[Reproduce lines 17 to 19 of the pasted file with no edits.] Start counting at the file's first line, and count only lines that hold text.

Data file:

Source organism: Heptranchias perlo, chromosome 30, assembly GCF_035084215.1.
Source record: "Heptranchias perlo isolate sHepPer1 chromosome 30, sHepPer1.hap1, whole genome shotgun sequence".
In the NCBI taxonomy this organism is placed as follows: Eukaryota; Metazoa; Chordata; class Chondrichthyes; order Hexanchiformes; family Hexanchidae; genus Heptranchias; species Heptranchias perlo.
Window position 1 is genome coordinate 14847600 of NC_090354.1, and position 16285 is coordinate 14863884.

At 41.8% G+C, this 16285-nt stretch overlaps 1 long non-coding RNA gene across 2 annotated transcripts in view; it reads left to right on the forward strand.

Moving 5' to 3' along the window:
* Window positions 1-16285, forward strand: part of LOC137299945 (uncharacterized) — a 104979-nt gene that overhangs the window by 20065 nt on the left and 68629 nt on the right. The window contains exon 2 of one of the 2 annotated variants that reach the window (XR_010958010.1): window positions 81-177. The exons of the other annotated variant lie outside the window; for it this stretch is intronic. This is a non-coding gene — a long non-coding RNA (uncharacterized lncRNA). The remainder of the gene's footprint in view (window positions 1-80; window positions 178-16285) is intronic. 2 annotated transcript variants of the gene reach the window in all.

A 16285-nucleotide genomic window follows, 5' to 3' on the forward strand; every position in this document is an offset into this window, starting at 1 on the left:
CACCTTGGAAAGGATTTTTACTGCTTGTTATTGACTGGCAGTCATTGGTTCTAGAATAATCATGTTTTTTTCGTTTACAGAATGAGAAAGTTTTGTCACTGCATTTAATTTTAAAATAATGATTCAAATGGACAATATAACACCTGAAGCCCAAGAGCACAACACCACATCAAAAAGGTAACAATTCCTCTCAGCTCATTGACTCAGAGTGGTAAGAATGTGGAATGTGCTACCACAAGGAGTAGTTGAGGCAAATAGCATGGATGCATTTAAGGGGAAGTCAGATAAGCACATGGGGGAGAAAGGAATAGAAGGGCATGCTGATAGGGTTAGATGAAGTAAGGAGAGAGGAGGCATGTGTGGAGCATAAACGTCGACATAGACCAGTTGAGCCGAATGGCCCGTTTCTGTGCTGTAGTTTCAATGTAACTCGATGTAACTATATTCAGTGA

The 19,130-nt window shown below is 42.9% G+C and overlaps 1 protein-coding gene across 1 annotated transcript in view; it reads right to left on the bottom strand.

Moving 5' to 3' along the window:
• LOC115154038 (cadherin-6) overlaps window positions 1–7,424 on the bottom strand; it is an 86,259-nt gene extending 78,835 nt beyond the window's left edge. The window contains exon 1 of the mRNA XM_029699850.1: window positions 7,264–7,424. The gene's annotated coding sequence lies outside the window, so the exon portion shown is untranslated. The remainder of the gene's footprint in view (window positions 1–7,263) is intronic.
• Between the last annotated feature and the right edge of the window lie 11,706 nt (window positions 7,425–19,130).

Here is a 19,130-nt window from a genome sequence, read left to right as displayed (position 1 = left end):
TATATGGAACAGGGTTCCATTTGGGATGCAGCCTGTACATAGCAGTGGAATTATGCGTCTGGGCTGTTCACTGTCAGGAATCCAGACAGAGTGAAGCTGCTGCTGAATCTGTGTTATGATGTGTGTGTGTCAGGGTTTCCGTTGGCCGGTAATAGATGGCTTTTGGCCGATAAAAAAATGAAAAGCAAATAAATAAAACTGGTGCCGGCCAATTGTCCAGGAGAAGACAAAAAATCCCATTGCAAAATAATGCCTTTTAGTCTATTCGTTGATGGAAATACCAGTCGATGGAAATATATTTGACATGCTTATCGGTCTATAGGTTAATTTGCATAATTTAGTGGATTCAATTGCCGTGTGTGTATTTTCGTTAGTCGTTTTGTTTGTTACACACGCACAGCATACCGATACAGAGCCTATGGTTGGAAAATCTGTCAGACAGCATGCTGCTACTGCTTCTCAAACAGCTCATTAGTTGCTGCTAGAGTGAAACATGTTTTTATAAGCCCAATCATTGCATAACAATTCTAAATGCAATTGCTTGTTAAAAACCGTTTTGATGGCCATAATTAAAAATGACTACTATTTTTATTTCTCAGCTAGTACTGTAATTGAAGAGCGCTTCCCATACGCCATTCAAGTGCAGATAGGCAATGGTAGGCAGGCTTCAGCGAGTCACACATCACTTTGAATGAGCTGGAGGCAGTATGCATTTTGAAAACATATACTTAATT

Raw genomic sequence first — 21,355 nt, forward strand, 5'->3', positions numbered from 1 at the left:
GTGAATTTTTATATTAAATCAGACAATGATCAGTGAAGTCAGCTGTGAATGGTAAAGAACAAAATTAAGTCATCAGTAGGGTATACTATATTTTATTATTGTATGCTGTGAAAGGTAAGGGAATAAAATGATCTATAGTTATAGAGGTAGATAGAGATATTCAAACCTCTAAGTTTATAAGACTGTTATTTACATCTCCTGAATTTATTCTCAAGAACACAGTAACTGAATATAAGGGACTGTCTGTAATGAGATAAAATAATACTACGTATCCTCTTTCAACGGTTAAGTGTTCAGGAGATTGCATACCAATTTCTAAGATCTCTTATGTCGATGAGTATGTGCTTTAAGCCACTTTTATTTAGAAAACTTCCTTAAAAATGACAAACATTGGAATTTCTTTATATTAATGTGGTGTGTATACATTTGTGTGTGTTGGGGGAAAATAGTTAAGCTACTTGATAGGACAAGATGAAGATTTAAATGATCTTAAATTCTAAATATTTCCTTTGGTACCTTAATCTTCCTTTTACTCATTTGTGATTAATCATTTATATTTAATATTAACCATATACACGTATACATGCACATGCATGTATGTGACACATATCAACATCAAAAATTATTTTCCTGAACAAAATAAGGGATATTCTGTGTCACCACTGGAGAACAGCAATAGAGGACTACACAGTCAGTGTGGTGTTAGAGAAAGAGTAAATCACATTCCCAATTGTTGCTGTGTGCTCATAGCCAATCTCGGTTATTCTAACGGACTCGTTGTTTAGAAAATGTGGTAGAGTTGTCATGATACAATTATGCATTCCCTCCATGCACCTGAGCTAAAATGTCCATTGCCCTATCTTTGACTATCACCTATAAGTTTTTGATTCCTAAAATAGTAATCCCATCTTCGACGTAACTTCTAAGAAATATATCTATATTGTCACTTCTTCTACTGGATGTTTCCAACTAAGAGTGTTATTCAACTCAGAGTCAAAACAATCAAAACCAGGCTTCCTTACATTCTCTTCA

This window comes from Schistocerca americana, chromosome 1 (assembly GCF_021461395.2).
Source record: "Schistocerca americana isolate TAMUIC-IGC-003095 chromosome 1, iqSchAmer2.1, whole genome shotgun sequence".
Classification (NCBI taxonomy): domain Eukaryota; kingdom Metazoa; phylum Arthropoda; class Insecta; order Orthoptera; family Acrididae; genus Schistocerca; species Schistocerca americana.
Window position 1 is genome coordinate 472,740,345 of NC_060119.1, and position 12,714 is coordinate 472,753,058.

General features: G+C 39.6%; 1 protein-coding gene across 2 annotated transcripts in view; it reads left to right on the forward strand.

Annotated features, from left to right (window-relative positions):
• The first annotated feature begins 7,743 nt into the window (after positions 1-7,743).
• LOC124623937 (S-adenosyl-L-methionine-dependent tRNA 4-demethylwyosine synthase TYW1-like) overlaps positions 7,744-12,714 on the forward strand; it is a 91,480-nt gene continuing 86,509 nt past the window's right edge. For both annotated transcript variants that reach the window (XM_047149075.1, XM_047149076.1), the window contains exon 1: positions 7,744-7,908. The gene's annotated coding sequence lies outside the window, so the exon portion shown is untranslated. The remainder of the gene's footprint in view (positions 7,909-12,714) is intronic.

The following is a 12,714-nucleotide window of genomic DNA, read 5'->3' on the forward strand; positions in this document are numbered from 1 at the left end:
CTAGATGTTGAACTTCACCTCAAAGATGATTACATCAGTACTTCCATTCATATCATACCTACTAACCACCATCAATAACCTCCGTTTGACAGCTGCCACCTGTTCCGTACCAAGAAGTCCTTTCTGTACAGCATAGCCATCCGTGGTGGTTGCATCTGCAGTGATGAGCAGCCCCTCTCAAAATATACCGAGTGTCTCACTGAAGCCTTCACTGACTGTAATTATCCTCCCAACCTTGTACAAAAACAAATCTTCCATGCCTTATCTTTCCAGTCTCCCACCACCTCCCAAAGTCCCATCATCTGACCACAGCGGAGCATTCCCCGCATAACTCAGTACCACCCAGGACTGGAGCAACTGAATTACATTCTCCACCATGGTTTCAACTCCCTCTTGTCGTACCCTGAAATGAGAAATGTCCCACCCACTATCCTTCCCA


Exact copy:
GTGAATTTTTATATTAAATCAGACAATGATCAGTGAAGTCAGCTGTGAATGGTAAAGAACAAAATTAAGTCATCAGTAGGGTATACTATATTTTATTATTGTATGCTGTGAAAGGTAAGGGAATAAAATGATCTATAGTTATAGAGGTAGATAGAGATATTCAAACCTCTAAGTTTATAAGACTGTTATTTACATCTCCTGAATTTATTCTCAAGAACACAGTAACTGAATATAAGGGACTGTCTGTAATGAGATAAAATAATACTACGTATCCTCTTTCAACGGTTAAGTGTTCAGGAGATTGCATACCAATTTCTAAGATCTCTTATGTCGATGAGTATGTGCTTTAAGCCACTTTTATTTAGAAAACTTCCTTAAAAATGACAAACATTGGAATTTCTTTATATTAATGTGGTGTGTATACATTTGTGTGTGTTGGGGGAAAATAGTTAAGCTACTTGATAGGACAAGATGAAGATTTAAATGATCTTAAATTCTAAATATTTCCTTTGGTACCTTAATCTTCCTTTTACTCATTTGTGATTAATCATTTATATTTAATATTAACCATATACACGTATACATGCACATGCATGTATGTGACACATATCAACATCAAAAATTATTTTCCTGAACAAAATAAGGGATATTCTGTGTCACCACTGGAGAACAGCAATAGAGGACTACACAGTCAGTGTGGTGTTAGAGAAAGAGTAAATCACATTCCCAATTGTTGCTGTGTGCTCATAGCCAATCTCGGTTATTCTAACGGACTCGTTGTTTAGAAAATGTGGTAGAGTTGTCATGATACAATTATGCATTCCCTCCATGCACCTGAGCTAAAATGTCCATTGCCCTATCTTTGACTATCACCTATAAGTTTTTGATTCCTAAAATAGTAATCCCATCTTCGACGTAACTTCTAAGAAATATATCTATATTGTCACTTCTTCTACTGGATGTTTCCAACTAAGAGTGTTATTCAACTCAGAGTCAAAACAATCAAAACCAGGCTTCCTTACATTCTCTTCA

This window comes from Schistocerca americana, chromosome 1 (assembly GCF_021461395.2).
Source record: "Schistocerca americana isolate TAMUIC-IGC-003095 chromosome 1, iqSchAmer2.1, whole genome shotgun sequence".